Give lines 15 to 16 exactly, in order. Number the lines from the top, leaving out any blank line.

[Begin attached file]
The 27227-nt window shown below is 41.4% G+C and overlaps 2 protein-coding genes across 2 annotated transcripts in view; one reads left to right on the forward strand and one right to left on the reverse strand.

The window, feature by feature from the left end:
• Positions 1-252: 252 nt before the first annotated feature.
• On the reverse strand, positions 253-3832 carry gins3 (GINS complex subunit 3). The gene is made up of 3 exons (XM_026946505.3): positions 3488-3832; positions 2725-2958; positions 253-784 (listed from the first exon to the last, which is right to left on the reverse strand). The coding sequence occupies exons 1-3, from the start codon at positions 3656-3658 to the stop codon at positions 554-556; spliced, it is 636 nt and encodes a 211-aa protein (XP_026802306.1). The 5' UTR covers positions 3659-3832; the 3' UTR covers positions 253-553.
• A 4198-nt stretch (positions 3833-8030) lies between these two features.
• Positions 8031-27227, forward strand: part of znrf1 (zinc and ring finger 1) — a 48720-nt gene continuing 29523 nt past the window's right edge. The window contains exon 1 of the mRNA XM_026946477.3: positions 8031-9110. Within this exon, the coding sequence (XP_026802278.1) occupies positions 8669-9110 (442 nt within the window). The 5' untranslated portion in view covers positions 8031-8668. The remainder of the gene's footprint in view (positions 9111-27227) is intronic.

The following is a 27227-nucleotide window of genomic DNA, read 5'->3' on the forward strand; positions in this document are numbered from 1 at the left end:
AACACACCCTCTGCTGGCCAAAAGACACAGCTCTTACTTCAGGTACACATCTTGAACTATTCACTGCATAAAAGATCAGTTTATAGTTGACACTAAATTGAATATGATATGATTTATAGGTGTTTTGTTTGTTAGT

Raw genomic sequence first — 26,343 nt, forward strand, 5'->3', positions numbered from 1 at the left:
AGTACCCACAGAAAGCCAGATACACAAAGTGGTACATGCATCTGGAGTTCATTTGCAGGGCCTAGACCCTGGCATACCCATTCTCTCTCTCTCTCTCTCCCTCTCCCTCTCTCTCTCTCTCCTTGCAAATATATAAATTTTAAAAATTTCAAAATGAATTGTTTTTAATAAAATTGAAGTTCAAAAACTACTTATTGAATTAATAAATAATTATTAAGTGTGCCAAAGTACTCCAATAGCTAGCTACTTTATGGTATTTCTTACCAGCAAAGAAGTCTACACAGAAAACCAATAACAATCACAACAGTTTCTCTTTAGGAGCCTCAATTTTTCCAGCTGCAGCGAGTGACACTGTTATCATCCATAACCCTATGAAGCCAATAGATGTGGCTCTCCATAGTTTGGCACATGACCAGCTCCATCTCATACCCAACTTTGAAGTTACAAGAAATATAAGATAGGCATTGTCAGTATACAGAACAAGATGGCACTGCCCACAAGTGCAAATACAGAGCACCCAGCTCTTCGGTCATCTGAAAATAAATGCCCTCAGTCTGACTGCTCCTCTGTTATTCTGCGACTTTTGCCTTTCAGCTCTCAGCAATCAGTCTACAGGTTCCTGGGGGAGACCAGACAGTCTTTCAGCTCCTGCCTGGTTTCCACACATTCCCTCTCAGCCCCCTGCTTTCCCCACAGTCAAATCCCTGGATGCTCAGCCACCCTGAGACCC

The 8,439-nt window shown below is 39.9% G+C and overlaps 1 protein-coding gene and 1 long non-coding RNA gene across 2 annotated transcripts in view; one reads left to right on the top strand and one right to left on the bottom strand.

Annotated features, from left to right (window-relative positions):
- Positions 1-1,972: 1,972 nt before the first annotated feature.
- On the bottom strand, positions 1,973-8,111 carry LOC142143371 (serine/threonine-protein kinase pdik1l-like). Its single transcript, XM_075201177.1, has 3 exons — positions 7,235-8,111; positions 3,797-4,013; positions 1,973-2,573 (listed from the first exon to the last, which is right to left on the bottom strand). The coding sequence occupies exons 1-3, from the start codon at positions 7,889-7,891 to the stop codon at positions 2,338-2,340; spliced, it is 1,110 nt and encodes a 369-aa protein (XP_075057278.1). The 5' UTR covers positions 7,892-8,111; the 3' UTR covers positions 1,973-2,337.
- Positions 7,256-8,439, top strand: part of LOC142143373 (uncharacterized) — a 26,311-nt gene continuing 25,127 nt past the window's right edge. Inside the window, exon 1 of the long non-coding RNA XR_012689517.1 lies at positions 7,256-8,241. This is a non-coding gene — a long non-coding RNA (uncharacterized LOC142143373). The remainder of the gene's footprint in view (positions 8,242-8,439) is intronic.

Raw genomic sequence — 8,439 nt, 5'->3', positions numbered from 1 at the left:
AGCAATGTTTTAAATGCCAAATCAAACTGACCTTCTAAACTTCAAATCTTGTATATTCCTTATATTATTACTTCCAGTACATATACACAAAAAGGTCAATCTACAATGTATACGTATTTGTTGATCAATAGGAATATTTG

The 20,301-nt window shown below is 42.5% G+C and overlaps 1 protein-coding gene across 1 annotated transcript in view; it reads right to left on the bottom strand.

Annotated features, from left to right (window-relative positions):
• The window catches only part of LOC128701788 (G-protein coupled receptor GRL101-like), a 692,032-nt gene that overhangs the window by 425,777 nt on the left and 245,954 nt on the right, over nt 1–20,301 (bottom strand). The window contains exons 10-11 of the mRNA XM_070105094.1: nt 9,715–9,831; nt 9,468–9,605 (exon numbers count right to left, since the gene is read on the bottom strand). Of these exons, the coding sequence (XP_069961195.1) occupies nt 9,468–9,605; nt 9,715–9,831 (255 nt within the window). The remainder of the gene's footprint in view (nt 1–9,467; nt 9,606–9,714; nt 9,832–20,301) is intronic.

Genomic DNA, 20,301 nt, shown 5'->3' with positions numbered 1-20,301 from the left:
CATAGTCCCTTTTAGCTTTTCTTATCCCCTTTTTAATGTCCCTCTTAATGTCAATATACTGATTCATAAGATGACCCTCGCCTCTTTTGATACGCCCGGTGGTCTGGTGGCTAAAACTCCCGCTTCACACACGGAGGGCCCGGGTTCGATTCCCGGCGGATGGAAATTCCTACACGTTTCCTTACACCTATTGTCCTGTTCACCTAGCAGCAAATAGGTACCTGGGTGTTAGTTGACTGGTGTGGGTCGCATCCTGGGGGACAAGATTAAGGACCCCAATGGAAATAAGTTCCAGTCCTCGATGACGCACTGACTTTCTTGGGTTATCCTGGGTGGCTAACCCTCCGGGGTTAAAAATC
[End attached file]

- Positions 7,256-8,439, top strand: part of LOC142143373 (uncharacterized) — a 26,311-nt gene continuing 25,127 nt past the window's right edge. Inside the window, exon 1 of the long non-coding RNA XR_012689517.1 lies at positions 7,256-8,241. This is a non-coding gene — a long non-coding RNA (uncharacterized LOC142143373). The remainder of the gene's footprint in view (positions 8,242-8,439) is intronic.

Raw genomic sequence — 8,439 nt, 5'->3', positions numbered from 1 at the left: